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baltimore riots 1968 timeline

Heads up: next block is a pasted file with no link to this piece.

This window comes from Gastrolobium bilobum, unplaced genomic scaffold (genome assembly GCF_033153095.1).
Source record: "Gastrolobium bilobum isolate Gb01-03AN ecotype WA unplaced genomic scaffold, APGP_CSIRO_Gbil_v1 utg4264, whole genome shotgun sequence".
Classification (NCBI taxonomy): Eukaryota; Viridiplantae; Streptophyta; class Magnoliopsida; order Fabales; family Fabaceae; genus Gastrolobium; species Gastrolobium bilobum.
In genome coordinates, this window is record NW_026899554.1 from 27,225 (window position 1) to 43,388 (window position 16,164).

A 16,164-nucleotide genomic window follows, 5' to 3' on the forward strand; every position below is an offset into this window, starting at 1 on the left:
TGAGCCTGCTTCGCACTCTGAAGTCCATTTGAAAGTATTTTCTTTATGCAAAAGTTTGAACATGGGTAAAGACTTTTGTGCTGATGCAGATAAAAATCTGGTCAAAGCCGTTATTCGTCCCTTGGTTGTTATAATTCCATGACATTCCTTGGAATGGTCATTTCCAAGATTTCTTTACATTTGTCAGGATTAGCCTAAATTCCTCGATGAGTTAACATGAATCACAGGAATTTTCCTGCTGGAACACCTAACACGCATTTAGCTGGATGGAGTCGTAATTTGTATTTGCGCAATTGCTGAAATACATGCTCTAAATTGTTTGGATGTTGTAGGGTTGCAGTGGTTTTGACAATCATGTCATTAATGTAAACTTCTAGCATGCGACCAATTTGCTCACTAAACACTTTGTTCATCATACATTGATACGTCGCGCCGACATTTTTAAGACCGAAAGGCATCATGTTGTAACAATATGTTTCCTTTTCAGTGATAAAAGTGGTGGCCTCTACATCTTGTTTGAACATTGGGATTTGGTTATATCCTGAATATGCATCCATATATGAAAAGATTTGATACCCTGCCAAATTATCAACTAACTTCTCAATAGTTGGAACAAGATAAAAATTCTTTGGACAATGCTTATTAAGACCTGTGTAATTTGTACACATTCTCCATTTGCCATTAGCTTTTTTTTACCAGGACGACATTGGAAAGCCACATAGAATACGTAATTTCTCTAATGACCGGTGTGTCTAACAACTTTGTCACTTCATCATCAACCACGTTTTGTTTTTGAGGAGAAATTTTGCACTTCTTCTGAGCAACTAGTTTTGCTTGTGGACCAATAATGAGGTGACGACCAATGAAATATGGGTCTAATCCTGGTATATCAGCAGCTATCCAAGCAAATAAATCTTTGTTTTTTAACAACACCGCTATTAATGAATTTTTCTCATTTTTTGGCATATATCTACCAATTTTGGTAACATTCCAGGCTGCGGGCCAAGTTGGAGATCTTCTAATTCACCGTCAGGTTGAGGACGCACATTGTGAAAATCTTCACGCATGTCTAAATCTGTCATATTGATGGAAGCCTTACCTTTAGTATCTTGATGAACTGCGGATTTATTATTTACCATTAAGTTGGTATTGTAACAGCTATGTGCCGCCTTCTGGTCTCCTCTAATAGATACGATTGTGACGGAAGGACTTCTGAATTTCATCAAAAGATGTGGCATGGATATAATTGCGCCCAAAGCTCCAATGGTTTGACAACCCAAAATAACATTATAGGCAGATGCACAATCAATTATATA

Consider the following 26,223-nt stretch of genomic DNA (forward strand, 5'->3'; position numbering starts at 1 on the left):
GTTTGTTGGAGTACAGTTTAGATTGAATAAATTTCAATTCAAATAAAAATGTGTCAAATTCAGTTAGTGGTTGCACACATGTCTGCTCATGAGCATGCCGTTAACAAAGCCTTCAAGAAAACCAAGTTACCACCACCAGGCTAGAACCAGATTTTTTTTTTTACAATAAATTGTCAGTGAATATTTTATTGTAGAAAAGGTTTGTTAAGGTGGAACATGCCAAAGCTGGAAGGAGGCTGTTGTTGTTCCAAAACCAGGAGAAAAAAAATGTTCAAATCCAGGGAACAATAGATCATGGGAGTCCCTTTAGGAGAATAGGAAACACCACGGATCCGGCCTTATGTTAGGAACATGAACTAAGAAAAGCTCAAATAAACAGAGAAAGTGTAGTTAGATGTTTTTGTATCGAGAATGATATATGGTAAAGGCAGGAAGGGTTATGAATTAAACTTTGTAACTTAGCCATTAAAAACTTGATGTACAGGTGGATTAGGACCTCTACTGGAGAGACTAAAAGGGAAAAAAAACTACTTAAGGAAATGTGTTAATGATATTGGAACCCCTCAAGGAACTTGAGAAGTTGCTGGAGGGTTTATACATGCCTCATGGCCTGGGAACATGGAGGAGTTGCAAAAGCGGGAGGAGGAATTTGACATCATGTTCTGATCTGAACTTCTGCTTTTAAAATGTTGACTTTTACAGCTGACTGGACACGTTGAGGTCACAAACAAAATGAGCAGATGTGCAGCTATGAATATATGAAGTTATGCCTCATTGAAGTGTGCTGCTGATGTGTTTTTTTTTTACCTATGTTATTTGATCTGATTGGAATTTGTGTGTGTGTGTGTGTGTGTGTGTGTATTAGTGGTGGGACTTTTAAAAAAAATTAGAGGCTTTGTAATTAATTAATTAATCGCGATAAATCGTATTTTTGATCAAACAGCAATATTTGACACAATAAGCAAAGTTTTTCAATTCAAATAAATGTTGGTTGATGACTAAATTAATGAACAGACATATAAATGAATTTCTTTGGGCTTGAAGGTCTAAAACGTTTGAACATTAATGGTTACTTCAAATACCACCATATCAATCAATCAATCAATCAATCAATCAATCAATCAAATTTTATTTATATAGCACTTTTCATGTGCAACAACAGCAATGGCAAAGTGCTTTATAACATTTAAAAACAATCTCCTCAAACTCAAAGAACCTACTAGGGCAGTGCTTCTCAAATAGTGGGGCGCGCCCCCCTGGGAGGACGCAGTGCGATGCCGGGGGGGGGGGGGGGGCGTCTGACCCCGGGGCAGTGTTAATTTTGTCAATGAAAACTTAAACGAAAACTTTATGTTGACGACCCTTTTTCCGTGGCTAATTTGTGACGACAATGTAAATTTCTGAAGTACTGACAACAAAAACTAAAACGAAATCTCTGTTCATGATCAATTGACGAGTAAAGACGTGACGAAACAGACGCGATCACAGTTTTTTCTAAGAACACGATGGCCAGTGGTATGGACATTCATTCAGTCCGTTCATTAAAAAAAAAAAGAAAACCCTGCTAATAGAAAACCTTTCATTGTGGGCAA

Thirty-two are treated for injuries, and 47 fires are set in the area overnight. In History. Two white youths are arrested. • 6:14 p.m.—Pres. Army helicopters patrol. • Afternoon—Fire in the 1600 block of Ingleside Ave. in a carryout shop. Baltimore then becomes relatively quiet. • 8 p.m./8:10 p.m.—Maryland Gov. Looting begins on Pennsylvania Ave. in the 1200-2000 blocks Some cars are covered in signs that say "Soul Brother" or "Black Brother," mostly driven by blacks with headlights on as a funeral solute to King. In the 2200 block of Fulton Ave., a few more stores burn. November 12, 1966 Fires on Harford Ave., from Federal St. to North Ave., are reported. Williams, Rhonda Y. Looting takes place at Guilford Ave. and Lanvale St. and on  Harford Ave. from Federal St. to North Ave. Two liquor stores in the 800 and 900 blocks of Caroline St. are burned. Sunday's police reports include 400 episodes of looting, for a two-day total of 600. • 7:40 a.m.—A looter is shot in an alley behind the 800 block of N. Aisquith St. 5:31 p.m.—Fire in the 1200 block of E. Preston St. There are further reports of problems at 42nd St. at York Road and at Walbrook Junction. Another 10 stores are looted in the 900 block of Whitelock St. Two blocks there are cordoned off. • Summary: About 5,700 National Guardsmen remain to patrol the streets. Gov. Track how the aftermath of King’s killing played out on the streets of D.C. in our timeline of events above. A jewelry store on Eastern is looted. Scarcities of milk and gasoline develop during the day. In the 4800 block of Edmondson Ave., a service station is looted. • 10:15 p.m.—Governor's spokesman announces that the statement on liquor sales still stands. • 8:30 p.m.—Some city policemen are pinned down behind cars by two or three snipers firing from upper floors of the Flag House housing project in the 1000 block of E. Lombard St. Sales of alcohol and firearms were immediately banned. • 8 p.m.—An outbreak of sniper activity continues until 1 a.m. Looters and fire bombers strike hard in West Baltimore. Looting takes place on  Monroe St. below Franklin, where witnesses describe the looters as "middle aged." • 6 p.m.—First reports of looting at drycleaners, Gay and Monument streets. Taverns along Harford Rd. The Civic Center holds an overflow 800 prisoners. Fires are being successfully battled, but the looting gets worse. The Baltimore riot of 1968 was a period of civil unrest that lasted from April 6 to April 14, 1968, in Baltimore. [4], Baltimore remained peaceful into the day on April 6. The situation was diffused by Major William "Box" Harris, the highest-ranking police officer in the city. In the 1000 block of W. Baltimore St., a surplus store is hit by a multi-alarm fire. Cars are pelted at Monroe and W. Baltimore streets, and at Smallwood and W. Baltimore St. Police are scarce in the area below North Ave. [12], List of incidents of civil unrest in Baltimore, List of incidents of civil unrest in the United States, "Baltimore Riot Was Maryland Air Guard's Largest Mobilization", United States Army Center of Military History, http://www.msa.md.gov/msa/stagser/s1259/121/2395/html/0000.html, Greek Orthodox Cathedral of the Annunciation, Reginald F. Lewis Museum of Maryland African American History & Culture, St. Michael the Archangel Ukrainian Catholic Church, Sts. The Eastern Police District runs short of men. People began to report fires after 6 pm. Saturday, April 13, 1968 The fire department received five bomb threats, four in city schools. Problems are reported at Hoffman and Dallas streets, and Bond and Lanvale streets. Many believe it to be the greatest wave of social unrest the United States had experienced since the Civil War. Looting steps up and the west side's first major fires begin shortly before noon. More than 80 percent of those booked since Saturday are tried. •2:30 a.m.—Since 8 p.m. Friday, four outbreaks of violence have occurred: three fires and a shooting. • 11:45 p.m.—The Fire Department refuses ambulance service for non-emergency sick cases. [1] On the afternoon of April 9, federal troops dispersed crowds at a permitted peace rally, apparently unaware that General Gelston had issued a permit for the event. December 20, 1963 • 2 p.m.—At Harford and Lafayette a saloon is looted and one man arrested. This episode is just over the county line. Edmondson Ave., from Fremont all the way west to the shopping center, has been scourged by looters; a few stores are burned, but almost all are looted and vandalized. A 4 p.m. to 7 a.m. curfew is ordered again. opposite Clifton Park are looted by north-going looters from the east side. About 10 stores are looted. On North and Patterson Park, the 100 block of E. Lanvale St., the 2100 block of Normandy Ave., the first block of N. Hilton St., the 600 block of Mt. • 6:30 p.m.— Two alarm fire in Lewis Furniture Co., another furniture store in the 700 block of Gay. A three-building fire at the corner of Harford Avenue is the most serious of the night. Three food distribution centers open at Eden and Ashland, North Ave. and Barclay St., and North and Pennsylvania. At Bond and Madison, a liquor store is looted and burned. •National Guard on standby • Summary for the day: Three killed, 70 hurt, 100 arrested, high levels of violence, looting downtown, 250 fire alarms. policemen during the curfew. Johns Hopkins Hospital staff are asked to stay on duty all night. When Alan Shane Dillingham, a historian at Spring Hill College in Alabama, lectures on the 1960s he starts by displaying a timeline of the decade’s most iconic, tumultuous year — 1968. Rioting reported near the Murphy Homes at Myrtle Ave. and Hoffman. • Morning—Nearly 2,000 workers are moved into East Baltimore to clean up and board up damaged buildings. • 7:30 p.m.—By this time, the conflict has spread across the city, especially to the west, with 95 percent of the offenders estimated to be teenagers. • Morning—Gen. These events are sometimes described as the Holy Week Uprising.[1]. The supporting data were compiled mostly from local newspaper accounts of the events. This timeline focuses on some major events of 1968. The Levinson and Klein store at Monument and Chester streets is looted. With the intervention of federal forces, the Maryland National Guard was called into federal duty, resulting in a shift from state control (reporting to the Governor of Maryland) to federal control (reporting through the Army chain of command to the President). During the riots cars were turned over and set on fire and bottles and rocks were thrown at officers. Another 800 persons are arrested and taken to the Civic Center, in addition to 3,300 prisoners warehoused at the city jail during the night. October 30, 1964 • 11:10 p.m.—Fire truck returns, but the buildings are lost. • Night: Northwest Baltimore Tavern hit by Molotov cocktails; fire at three stores at Cherry Hill Shopping Center; vacant downtown building set afire; Park Heights—fire bombs at tavern; vandals at tax accounting office; debris fire at Fayette and Paca; attempted fire in the 500 block of W. Coldspring Lane. Gangs are rumored to be using walkie talkies to figure out where police and troops are. • 8 p.m. to 9 p.m.—Looting peaks, with 128 incidents logged. Second use of tear gas in an hour at Dukeland St. and Lafayette Ave. The 1300-1500 blocks of Penn Ave. are destroyed, and the 1200 block contains only a few intact stores. Agnew announces that conditions are improved, enough to possibly modify or remove entirely the ban on the sale of alcoholic beverages in the city and five counties To date, there have been six deaths, 1,075 lootings, and 1,032 fires. Homes burn on N. Broadway. There are 1,150 fires, 1,150 lootings and nearly 5,000 arrests since the riots' beginning. • 11:30 p.m.—Baltimore Mayor D'Alessandro appears on television. Scattered reports of gunfire and snipers were handled by police. Taxis are taken off the streets. • Night—Firebombs spread across North Ave. to Forest Park directly below Druid Hill Lake, up Harford Road to Clifton Park, and west along U.S. 40 to Edmondson Village and south to W. Baltimore St. At 705 Whitelock St. an auto garage is burned and a black-owned barber shop is damaged. • 6 p.m.—Between 5 and 6 p.m., trouble subsides. By Agence France-Presse. A firebomb attack is rumored in the Guilford area. Monday, June 2, 1958 Four blocks west, there are still more fires. • Before 3 p.m.—More than 50 Guardsmen stand a block away as a store at Fulton Ave. and Baker St. is looted. A 40-block swath of the east and west mid sections of the city have been impacted by rioting. Downtown shopping is open for holiday gift buying until 9 p.m., and some shopkeepers along Pennsylvania Ave. and Gay St. are open. • 3 p.m.—In the 3400-4000 blocks of Edmondson Ave., hundreds of people are on the street. Early on April 12, federal troops began to depart and by 6 pm that evening responsibility for riot control returned to the National Guard. On W. Baltimore St., in the block between Mount St. and Fulton Ave., police hear shots from a rowhouse on Longwood near North Ave. Lethargic gangs gather at Broadway and Gay. The capacity of the jail is 1,700, but curfew violators and looters fill it to 2,200. • 1 a.m.—Lootings reported since midnight: 14, as opposed to 128 between 8 and 9 p.m. • 2:10 p.m.—A liquor store is burned at Chase and Wolfe. Robert L. Bogomolny Library Special Collections. Of the 600 treated in hospitals since Saturday, only 19 had injuries serious enough to require admission. The following is a sampling of calls made to the Civil Defense command post in northeast Baltimore after that 4 p.m. curfew: 5:05 p.m.—Fire in 600 block Barnes St. In the 800 block of W. Baltimore St., another furniture store is looted. The riot area comprises 1,000 square blocks, bounded roughly by 25th St. on the north, Poplar Grove St. on the west, Baltimore St. on the south, and Broadway on the east. • 2:15 p.m.— Three courts close. A drugstore at North and Greenmount and a liquor store at Wolfe and Chase streets also are ruined. They take over the area from 25th St. to North Ave. Baltimore officers and Maryland State Police patrol the area south of North Ave. [1] At one point, a mob of white counter-rioters assembled near Patterson Park; they dispersed after National Guard troops prevented them from entering a black neighborhood. [7], After action reports credited both the National Guard and active Army forces for being extremely disciplined and restrained in dealing with the disturbance, with only four shots fired by National Guard troops and two by active Army troops. Baltimore accounts for a quarter of all national arrests and about a seventh of all post-assassination riot deaths. The city jail now holds 500. • 5:30 p.m.—Violence breaks out in Gay Street "ghetto" area Friday, April 12, 1968 Six stores are looted on Edmondson Ave. and Payson St. About 300 people mill about in the 2400 block of Barclay St. In the 1800 block of Greenmount Ave., there is a looting of a liquor store. Street traffic began to increase. At Sixth and Church streets in Brooklyn Heights there is looting. There are so many people under arrest that school buses are being used to transport them instead of police wagons and patrol cars. A murder is reported at Lucas Tavern in the 400 block of N. Carey St. (The incident is questionably related to the riot). Racially based communal conflict against African Americans that took place before the American Civil War, often in relation to attempted slave revolts, and after the war, in relation to tensions under Reconstruction and later efforts to suppress black voting and institute Jim Crow They break up by 3:30 p.m. as the police K-9 corps moves in. 5:21 p.m.—Fire in the 1800 block of Baker St. The block between 1700 and 2200 Monument is hard hit, with at least 15 stores heavily damaged. Police move in to seal Gay St. from the 400 to 700 block (side streets as well). • 11 p.m.—By this time, police have arrested 100. • National Guard on standby during day Monday, April 8, 1968 • Evening—Complete curfew declared in city between 11 p.m. Saturday and 6 a.m. Sunday. 1,000 small businesses were damaged or robbed. Pillaging takes place on Edmondson Ave. Looting and arson continue for four hours after curfew. The loss of life totals six—three by fire, one in an auto accident, and two of gunshot wounds in suspected lootings. At Garrison and Windsor Mill Road, drug store windows are smashed. A two-alarm fire is reported at Federal St. and Milton Ave. Two fires break out two blocks apart—at Federal and Holbrook Sts., and Harford Rd. Levy, Peter B. “The Dream Deferred: The Assassination of Martin Luther King, Jr., and the Holy Week Uprisings of 1968.” In Baltimore ’68, ’68 Riots and Rebirth in an American City. • 6 p.m.—Troops from the 18th Corps Airborne Artillery are bused into Druid Hill Park from Andrews Air Force base in Prince George County. In the 2000 block of Edmondson Ave. and in the 900 and 1200 block of W. Baltimore, heavy looting is reported. There is a fire in the 4700 block of Park Heights. Wednesday, April 10, 1968 [8] These forces had received orders to avoid firing their weapons, as part of an intentional strategy to decrease fatalities. Hospitals on the west side ask for police protection. In the 2600 block of Harford Road, a bar that refused to serve blacks is looted. [1], Violence decreased after April 9, and the Baltimore Orioles played their opening game the next day, though the April 12 James Brown concert remained cancelled. West side looting quickens; problems reported in the 1500-1700 blocks of Pennsylvania Ave. Police try to seal off the area, but teens circle back to loot liquor stores, with occasional rock and bottle throwing. Workers clean up debris from lootings and fires on the west side. Some 1,000 to 1,500 business owners are expected to meet at the Pikesville fire hall to discuss ways of getting help and of protecting against future disturbances. Pratt and Frederick represent a line of demarcation. Agnew commits the National Guard. The notable exceptions were the state's air defense units (which manned surface-to-air missile sites around the state), those units already on duty in the Washington, DC area, and a unit positioned in Cambridge, Maryland (the site of race riots in 1963 and 1967). Gov. • 10 p.m.—By this point, a dozen stores on Greenmount Ave. are on fire and looters have crossed North Ave. Another 1,900 Army troops are called into Baltimore. 2 p.m.—Gov. A timeline created with Timetoast's interactive timeline maker. Lootings are minor, but the total edges toward 2,000. He puts in place a curfew from 11 p.m. to 6 a.m. Jul 23, 1967. • 10:10 p.m.—Gov. • Noon—Fire burns a laundromat and clothing store. Dozens of police raids take place on this morning. • Night—Police exchange gunfire with suspected snipers on a roof in the 600 block of W. Lanvale St. Sporadic looting takes place on the west side. Holly St., there is looting and burning of grocery and liquor stores. Black communities had sub-par housing, high rates of infant mortality, and more crime. Only one person is killed by a policeman. Troops are assigned to ride on fire trucks to protect firefighters. Royal Ave. and Monroe St. on North Ave. was hit. Sporadic fires and pillaging are reported on the west side. Scattered looting is reported at Baltimore and Pine streets. Many of the businesses destroyed in the uprising were located along the main commercial avenues of the neighborhoods and were often owned by people of a Jewish background. • Late afternoon—People hoard food because of curfews and fear. An early tour is made by D'Alessandro on Palm Sunday. The west side's center of violence is a triangular area bounded on the south by Mulberry St., on the east by Monroe St., and on the west by Pennsylvania and Fremont. The intersection of Fulton Ave. and Baker St. is cordoned off. In the 1700 block of Harford Road, and on Eden and Gay streets there are fires, the latter being a huge one. Maryland National Guard troops remained on duty in the city until April 14, when Maryland Governor Spiro Agnew declared the emergency over and sent them home. At Federal and Milton, a fire breaks out in a liquor store. Agnew became Nixon's vice presidential running mate in 1968. • Martin Luther King, Jr. gives a speech at he Omega Psi Phi fraternity annual convention at Morgan State College in Baltimore, MD. • 10:45 p.m.—In the 900 block of N. Gay a jewelry store is firebombed. Gov. • Noon—Fires start up again on the east side, consuming a liquor store at Milton Ave. and Federal St., a warehouse at Federal and Holbrook, and stores at  Harford Ave. and Lanvale. Mitchell IV, 5. • Evening—Sporadic fires burn throughout the night, many between 10 p.m. and midnight and concentrated in a single square mile bounded by North Ave., Preston St., Harford Road and Milton St. Teenagers roam the streets, throwing rocks and bricks at cars driven by whites along Monroe near Franklin and on E. Baltimore St. near Smallwood. • 4 p.m.—At Monroe and Pratt, a crowd of white youths gather restlessly. • Summary: Insurers estimate Baltimore losses at $8-10 million. At Edmondson Village Shopping Center, three stores have shattered windows. • Midnight—Despite the curfew, looting and burning start up again. All schools, most businesses, and almost all offices in the city are closed. A shooting at Calvert and Lanvale is reported. Philadelphia: Temple University Press, 2011, 13-14. Pupil absences of more than 50 percent are reported in elementary schools and 50 percent in secondary schools, with many teacher absences. • 9 a.m.—Prohibition on selling containers of flammable materials is lifted. • 4 p.m.—Curfew begins. The crowd was not Sniper fire at police cruisers is reported at N. Fulton and Lafayette Ave. Armed federal troops break up a peace meeting of 200 in Lafayette Square (even though they had approval from city police); angry crowds scatter and regroup at Mosher Street and Pennsylvania Avenue. Fire captain is injured by a thrown glass bottle in the 1000 block of N. Gay. 5:11 p.m.—Fire in the 1600 block of Eager St. 5:34 p.m.—Fire at E. Chase St. and Lakewood Ave. • Morning—A homemade bomb is found in an apartment in the 2700 block of N. Charles St. At Gilmore and Baker streets, six drunk men disturb the peace at a food distribution center. Rioters set more than 1,200 fires during the disturbance. About 500 of more than 5,700 persons arrested remain to be tried on various charges, mostly for curfew violations. Peter & Paul Ukrainian Catholic Church, Transfiguration of our Lord Russian Orthodox Church, Young Men's and Young Women's Hebrew Association Building, https://en.wikipedia.org/w/index.php?title=Baltimore_riot_of_1968&oldid=1004293518, African-American riots in the United States, All articles with vague or ambiguous time, Articles with unsourced statements from August 2013, Creative Commons Attribution-ShareAlike License, Rioting, race riots, protests, looting, attacks, Task Force Emergency Headquarters Brigade, Headquarters and Headquarters Company, EOH, 729th Maintenance Battalion (Now 729th Support Battalion, MDANG), C Company, 728th Maintenance Battalion (Now 728th Support Battalion, PAANG), 110th Collection, Classification and Salvage Company, Headquarters and Headquarters Company, 3rd Brigade, Headquarters and Headquarters Detachment, 115th Military Police Battalion, 2nd Platoon, 28th Military Police Company, 2nd Platoon, B Company, 228th Supply and Transportation Battalion, 2nd Forward Supply Section, A Company, 228th Supply and Transportation Battalion, Levy, Peter B. Once police leave an area, looters swoop in and start anew. At Milton Ave. and Preston St., a food market/five and dime is looted and set ablaze. Nonviolent civil rights organizations send sound trucks through the riot areas urging residents to remain in their homes. So did the city's population. They start along the 2000 block of Edmondson Avenue. Looters take to the streets again shortly after that, raiding 18 stores and lightng nine 9 fires. It is based on what little historical information about the unrest is available from common sources. • 9.15 p.m.—Gov. East Baltimore police send 400-500 Guardsmen armed with bayonets onto Aisquith to 25th St. to stop curfew violators. Amidst the damage in riot areas, streets are filled with broken glass. and Greenmount Ave. Mayor Thomas D'Alesandro III was unable to respond effectively. [1], When violent protest broke out in Baltimore on April 6, nearly the entire Maryland National Guard, both Army and Air, were called up to deal with the unrest. Three municipal courts are severely overcrowded. A store is looted and burned in the 2300 block of Hollins Ferry Road. • 2 p.m.—Curfew hour is ordered advanced to 4 p.m. The building is looted and burned on Gay St. five blocks below North Ave. Major looting is reported on Lamont St. and Harford Ave. By this point more than 30 have been arrested in the Western District alone. Agnew says the situation is in control. Things quiet down. Police confiscate a loaded pistol from a man at Monroe St. and Wilkens Ave. But there is a decrease in violence immediately after curfew. • 2.30 p.m.—A grocery store and home at 1700 Madison Ave., looted Sunday night, are burned. Many also have a black rag tied on the antenna in solidarity. 6 p.m.—Fires at Gay and Eager, 200 block E. Biddle Street, 700 block of E. 20th St., 30th and Jenifer Sts., 200 block of S. Bethel St. at Bond and Gay, at Madison and Caroline, at Caroline and Dallas, at Ensor and Preston, at Warwick Ave. and Presbury St., at Biddle St. and N. Collington Ave., and in the first block of N. Poppleton St. Boundaries of violence extend from Greenmount, North Ave., Chester and Baltimore. In the 100 block of E. Lafayette Ave., another bar is looted. Lyndon Johnson orders 1,900 Army soldiers into Baltimore. In the 3800 block of Clifton Ave. looters are seen. Phone booth service is out in riot areas. A crowd on Baltimore St. disperses. • 3 p.m.—Until 3:45 p.m. at Pratt and Pulaski, 250 whites gather and shout "white power," blocking North Ave. On Frederick Ave., a smaller crowd of blacks gathers. Looting takes place on Division St. Detroit Riot This riot was before Martin Luther kIng Jr. assasination and the mehem uplifted when police officers raided a bar calld the Blind Pig. The same thing happens at Gay from Chase to Orleans. In the 1600 block of Warwick Road a house is burned. • Noon—First major fire of the day, a two-story brick furniture warehouse a half block west of the 1700 block of Guilford Ave. and Lanvale. Elsewhere, the Pope plans a statement on racism. "The Dream Deferred: The Assassination of Martin Luther King Jr. and the Holy Week Uprisings of 1968,". Reports label it "One last little fling." • 3:10 p.m.—Sniper activity is reported at a fire at Fayette and Pulaski. Looting is seen in the 2400 block of Hollins Ferry Road at a grocery store. A black man is shot and killed at Harford Road and Lafayette Ave. State, city and county offices close. Fire breaks out in several buildings in the 2200 block of Fulton Ave. For the first time since railroad strikes in the 1870s, Baltimore is patrolled by federal troops. • 3 p.m.—A police command post at Gay and Aisquith reports that between 400 and 500 people are looting stores near Monument and Bond Streets and Sinclair Lane. Rev. After noon a band of 75 youths armed with clubs and rocks march down Pratt and Frederick to the Westside shopping center. [7], Unrest continued for several days as the Task Force sought to reassert control. Known from its history and reputation as mob city, Baltimore has experienced riots regarding race issues and civil rights before. The Baltimore riot of 1968 was a period of civil unrest that lasted from April 6 to April 14, 1968, in Baltimore.The uprising included crowds filling the streets, burning and looting local businesses, and confronting the police and national guard. The riot included crowds filling the streets, burning and looting local businesses, and confronting the police and national guard. Looting spreads out of poor areas into middle-class shopping centers serving racially mixed neighborhoods. • 4:30 p.m.—By this time mobs are everywhere, from the 700 to the 2000 block of Pennsylvania Ave. At Bond and Madison streets a liquor store is burned and looted. • 10 p.m.—No new fires are fought between 9:30 p.m. and this point. An unruly mob gathers in the 2400 block of Barclay St., and a crowd of looters moves in on a warehouse at Guilford and Biddle St. Much of this occurs just 20 minutes before the curfew begins. In West Baltimore, soldiers with bayonets block the intersection of Fulton Ave. and Baker St. As whites enter these predominantly black projects, Guardsmen arrive, forcing whites east of Broadway and blacks west to create a three-block buffer zone. Three men are arrested, but none were snipers, the injured man is taken to the hospital in serious condition. • 9 p.m.—At Calvert and Lanvale streets, sniper fire pins police as they try to move a truckload of curfew violators. BALTIMORE – The events following the April 12, 2015, arrest of Freddie Gray, a 25-year-old black man who was injured in the custody of the Baltimore Police … And 1,032 fires the hours set from 7 p.m. to 7 a.m. curfew is.. At Madison and Gay streets there are cordoned off Baltimore counties aid firemen in to! • before 3 p.m.—More than 50 percent are reported on the east side drops a.... New Shiloh Baptist Church in Baltimore St., there are disturbances which a. Had been smashed a store in the 2100 block of Gay St. in east Baltimore • p.m.—Gov... A day of rememberance in Baltimore Falls Road and 41st St. a grocery store city leaders stress the... 50 youths in the 900 to the city the decline in Baltimore city police Commissioner Donald Pomerlau • Baltimore... 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